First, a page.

MOSCOW, April 5. /TASS/. Moscow will accept the results of an investigation into the poisoning of former Russian military intelligence (GRU) Colonel Sergei Skripal and his daughter provided that it takes an equal part in it, Russian Foreign Minister Sergey Lavrov told reporters on Thursday.
"We will accept the results of any investigation in which we take an equal part and which is transparent, not a secret one," the Russian top diplomat said.
Lavrov pointed out that London had been trying to keep the investigation into the Skripal case secret.
"Since March 12, we have sent more than ten official notes requesting access to the investigation," Lavrov noted, adding that the "requests have been flatly rejected."
The Russian top diplomat pointed out that Moscow expected London, Paris and the Organization for the Prohibition of Chemical Weapons (OPCW) to eventually answer its questions.
"The questions that we passed to Great Britain, France and the OPCW are extremely professional and specific," he said. "We expect them to eventually come up with answers," Lavrov added.
Moscow will not take anyone’s words concerning the Skripal case for granted and will continue to demand evidence, Lavrov went on to say.
"We cannot accept the current investigation’s results in advance as we are not participating in it and it is being kept secret," Lavrov said. "London has stated that the results of the tests that the OPCW [Organization for the Prohibition of Chemical Weapons] is conducting will not be provided to Russia, which means that they will not be provided to anyone but the British," he added.
"We have long ceased to take what others say for granted, it particularly concerns our western counterparts," the Russian top diplomat stressed.
"Unfortunately, our western counterparts blocked the adoption of this decision [concerning the establishment of a Russian-British working group to look into the Salisbury incident - TASS], which could have ensured a fair investigation," Lavrov noted. According to him, most countries did not support the West, either voting in favor of the Russian-Chinese-Iranian draft statement or abstaining from voting. "Saying that most countries rejected Russia’s proposals means once again giving in to wishful thinking and misleading those who are interested in finding out who is to blame for the Salisbury incident," Lavrov added.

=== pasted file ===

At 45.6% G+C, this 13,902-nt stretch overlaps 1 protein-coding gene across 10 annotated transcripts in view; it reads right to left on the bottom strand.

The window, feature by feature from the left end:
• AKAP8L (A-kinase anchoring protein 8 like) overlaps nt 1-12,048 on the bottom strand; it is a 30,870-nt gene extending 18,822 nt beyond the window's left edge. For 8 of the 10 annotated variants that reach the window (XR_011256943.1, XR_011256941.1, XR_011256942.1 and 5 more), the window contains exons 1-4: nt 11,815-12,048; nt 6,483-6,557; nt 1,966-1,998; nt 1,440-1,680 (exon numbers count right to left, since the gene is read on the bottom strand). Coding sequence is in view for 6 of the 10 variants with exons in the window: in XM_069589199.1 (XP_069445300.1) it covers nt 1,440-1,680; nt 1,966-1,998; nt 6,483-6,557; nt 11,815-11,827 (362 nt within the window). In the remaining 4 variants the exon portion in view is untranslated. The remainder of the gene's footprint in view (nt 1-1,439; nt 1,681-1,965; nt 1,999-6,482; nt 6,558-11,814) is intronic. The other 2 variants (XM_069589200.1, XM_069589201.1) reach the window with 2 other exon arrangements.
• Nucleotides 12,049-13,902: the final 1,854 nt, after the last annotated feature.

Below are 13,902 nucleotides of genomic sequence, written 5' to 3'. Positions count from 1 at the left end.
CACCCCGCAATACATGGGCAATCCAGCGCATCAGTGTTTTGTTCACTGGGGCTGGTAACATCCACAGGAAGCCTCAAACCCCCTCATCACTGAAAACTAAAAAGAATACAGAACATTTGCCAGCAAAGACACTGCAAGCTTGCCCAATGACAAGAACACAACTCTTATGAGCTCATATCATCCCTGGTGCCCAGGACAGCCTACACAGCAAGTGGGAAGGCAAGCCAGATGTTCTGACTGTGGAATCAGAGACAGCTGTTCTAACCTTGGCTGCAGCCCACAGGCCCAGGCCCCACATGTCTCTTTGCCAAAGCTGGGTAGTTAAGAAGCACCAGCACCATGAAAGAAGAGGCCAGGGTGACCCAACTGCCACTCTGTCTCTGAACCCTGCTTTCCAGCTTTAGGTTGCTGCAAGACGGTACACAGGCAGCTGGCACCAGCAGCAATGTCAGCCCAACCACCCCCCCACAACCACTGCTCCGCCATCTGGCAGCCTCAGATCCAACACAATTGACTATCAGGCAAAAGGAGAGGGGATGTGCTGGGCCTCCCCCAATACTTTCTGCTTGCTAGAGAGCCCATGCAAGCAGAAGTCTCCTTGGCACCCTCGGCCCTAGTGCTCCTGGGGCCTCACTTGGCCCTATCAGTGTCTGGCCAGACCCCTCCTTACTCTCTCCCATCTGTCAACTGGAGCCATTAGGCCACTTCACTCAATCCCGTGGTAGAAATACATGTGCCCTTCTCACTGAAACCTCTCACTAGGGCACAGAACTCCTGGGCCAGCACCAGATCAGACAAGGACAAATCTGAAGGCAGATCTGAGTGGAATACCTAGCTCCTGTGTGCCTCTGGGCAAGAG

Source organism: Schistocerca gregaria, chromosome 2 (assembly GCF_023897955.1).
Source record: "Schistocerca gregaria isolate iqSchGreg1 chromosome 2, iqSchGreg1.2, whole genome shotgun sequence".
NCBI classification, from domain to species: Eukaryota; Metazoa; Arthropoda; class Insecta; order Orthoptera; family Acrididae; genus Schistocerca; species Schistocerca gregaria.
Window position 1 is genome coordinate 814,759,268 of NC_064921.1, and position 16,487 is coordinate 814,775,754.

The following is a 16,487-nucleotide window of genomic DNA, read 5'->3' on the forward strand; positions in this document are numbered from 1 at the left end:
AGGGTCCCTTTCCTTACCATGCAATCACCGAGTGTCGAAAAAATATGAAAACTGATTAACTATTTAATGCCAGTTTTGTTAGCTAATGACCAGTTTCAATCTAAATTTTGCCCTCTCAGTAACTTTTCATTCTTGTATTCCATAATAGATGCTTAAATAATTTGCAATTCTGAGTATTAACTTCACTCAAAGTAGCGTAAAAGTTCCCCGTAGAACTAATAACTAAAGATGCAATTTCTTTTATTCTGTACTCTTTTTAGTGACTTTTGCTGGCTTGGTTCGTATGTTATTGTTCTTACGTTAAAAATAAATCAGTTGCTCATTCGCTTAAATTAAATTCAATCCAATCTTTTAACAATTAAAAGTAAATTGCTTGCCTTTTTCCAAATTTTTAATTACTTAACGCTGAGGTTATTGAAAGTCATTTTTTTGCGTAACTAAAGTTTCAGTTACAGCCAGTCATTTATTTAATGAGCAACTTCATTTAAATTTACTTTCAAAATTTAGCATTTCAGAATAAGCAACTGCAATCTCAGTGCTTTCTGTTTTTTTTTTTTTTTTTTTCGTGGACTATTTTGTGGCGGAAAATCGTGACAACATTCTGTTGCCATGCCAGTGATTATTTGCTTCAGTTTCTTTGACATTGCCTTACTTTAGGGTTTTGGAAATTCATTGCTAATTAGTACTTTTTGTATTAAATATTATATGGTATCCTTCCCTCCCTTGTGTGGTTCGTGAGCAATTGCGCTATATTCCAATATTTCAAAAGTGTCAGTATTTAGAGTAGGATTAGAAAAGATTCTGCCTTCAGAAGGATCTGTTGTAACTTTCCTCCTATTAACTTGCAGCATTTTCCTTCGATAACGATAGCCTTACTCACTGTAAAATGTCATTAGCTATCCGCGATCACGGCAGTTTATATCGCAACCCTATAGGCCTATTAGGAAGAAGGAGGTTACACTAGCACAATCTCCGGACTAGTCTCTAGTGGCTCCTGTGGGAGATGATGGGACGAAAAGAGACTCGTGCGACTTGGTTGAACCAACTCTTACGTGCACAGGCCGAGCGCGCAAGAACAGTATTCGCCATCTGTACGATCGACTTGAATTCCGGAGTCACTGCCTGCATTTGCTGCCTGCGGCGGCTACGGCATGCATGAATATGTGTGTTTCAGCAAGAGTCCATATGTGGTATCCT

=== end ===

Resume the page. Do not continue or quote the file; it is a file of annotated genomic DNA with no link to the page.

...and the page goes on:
On March 4, former Russian military intelligence (GRU) Colonel Sergei Skripal, who had been convicted in Russia of spying for Great Britain and later swapped for Russian intelligence officers, and his daughter Yulia suffered the effects of an alleged nerve agent in the British city of Salisbury. Claiming that the substance used in the attack had been a Novichok-class nerve agent developed in the Soviet Union, London rushed to accuse Russia of being involved in the incident. Moscow rejected all of the United Kingdom’s accusations, saying that a program aimed at developing such a substance had existed neither in the Soviet Union nor in Russia.
However, the UK expelled 23 Russian diplomats and announced other restrictive measures against Moscow without presenting any evidence of its involvement in the incident. In retaliation to the UK’s steps, Russia expelled 23 British diplomats, closed the British consulate general in the city of St. Petersburg, while the British Council had to shut down its operations in Russia.
On March 26, in the wake of the Skripal incident, a number of EU member countries, the United States, Canada and Australia announced the expulsion of Russian diplomats. Washington expelled 60 diplomatic workers and closed the Russian consulate in Seattle.
The Russian Foreign Ministry later announced retaliatory measures against counties that had expelled Russian diplomats. In particular, Moscow expelled 60 US diplomats and closed the US consulate general in the city of St. Petersburg. The United Kingdom was requested to reduce the number of its diplomatic staff in Russia so that it would match the number of Russian diplomats in Great Britain.